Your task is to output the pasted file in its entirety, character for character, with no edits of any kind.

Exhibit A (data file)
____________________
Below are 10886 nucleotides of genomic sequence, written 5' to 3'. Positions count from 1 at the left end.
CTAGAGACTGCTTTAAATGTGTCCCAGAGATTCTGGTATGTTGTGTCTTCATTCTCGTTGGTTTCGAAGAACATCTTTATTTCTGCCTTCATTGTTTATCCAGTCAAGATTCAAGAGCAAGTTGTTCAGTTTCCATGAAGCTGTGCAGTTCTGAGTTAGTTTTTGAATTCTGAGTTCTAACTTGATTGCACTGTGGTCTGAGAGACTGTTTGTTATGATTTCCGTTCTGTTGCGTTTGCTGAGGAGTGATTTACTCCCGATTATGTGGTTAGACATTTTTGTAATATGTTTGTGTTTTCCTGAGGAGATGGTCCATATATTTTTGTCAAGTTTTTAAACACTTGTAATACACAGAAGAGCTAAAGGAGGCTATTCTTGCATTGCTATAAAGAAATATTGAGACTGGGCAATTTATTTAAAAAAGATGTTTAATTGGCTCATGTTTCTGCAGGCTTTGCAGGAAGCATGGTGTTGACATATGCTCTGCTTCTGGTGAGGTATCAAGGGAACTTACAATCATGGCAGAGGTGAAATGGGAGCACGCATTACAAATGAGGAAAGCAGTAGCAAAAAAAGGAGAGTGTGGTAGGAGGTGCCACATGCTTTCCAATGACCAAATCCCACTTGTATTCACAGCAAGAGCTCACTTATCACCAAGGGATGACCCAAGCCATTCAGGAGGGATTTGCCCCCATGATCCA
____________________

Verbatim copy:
Below are 10886 nucleotides of genomic sequence, written 5' to 3'. Positions count from 1 at the left end.
CTAGAGACTGCTTTAAATGTGTCCCAGAGATTCTGGTATGTTGTGTCTTCATTCTCGTTGGTTTCGAAGAACATCTTTATTTCTGCCTTCATTGTTTATCCAGTCAAGATTCAAGAGCAAGTTGTTCAGTTTCCATGAAGCTGTGCAGTTCTGAGTTAGTTTTTGAATTCTGAGTTCTAACTTGATTGCACTGTGGTCTGAGAGACTGTTTGTTATGATTTCCGTTCTGTTGCGTTTGCTGAGGAGTGATTTACTCCCGATTATGTGGTTAGACATTTTTGTAATATGTTTGTGTTTTCCTGAGGAGATGGTCCATATATTTTTGTCAAGTTTTTAAACACTTGTAATACACAGAAGAGCTAAAGGAGGCTATTCTTGCATTGCTATAAAGAAATATTGAGACTGGGCAATTTATTTAAAAAAGATGTTTAATTGGCTCATGTTTCTGCAGGCTTTGCAGGAAGCATGGTGTTGACATATGCTCTGCTTCTGGTGAGGTATCAAGGGAACTTACAATCATGGCAGAGGTGAAATGGGAGCACGCATTACAAATGAGGAAAGCAGTAGCAAAAAAAGGAGAGTGTGGTAGGAGGTGCCACATGCTTTCCAATGACCAAATCCCACTTGTATTCACAGCAAGAGCTCACTTATCACCAAGGGATGACCCAAGCCATTCAGGAGGGATTTGCCCCCATGATCCA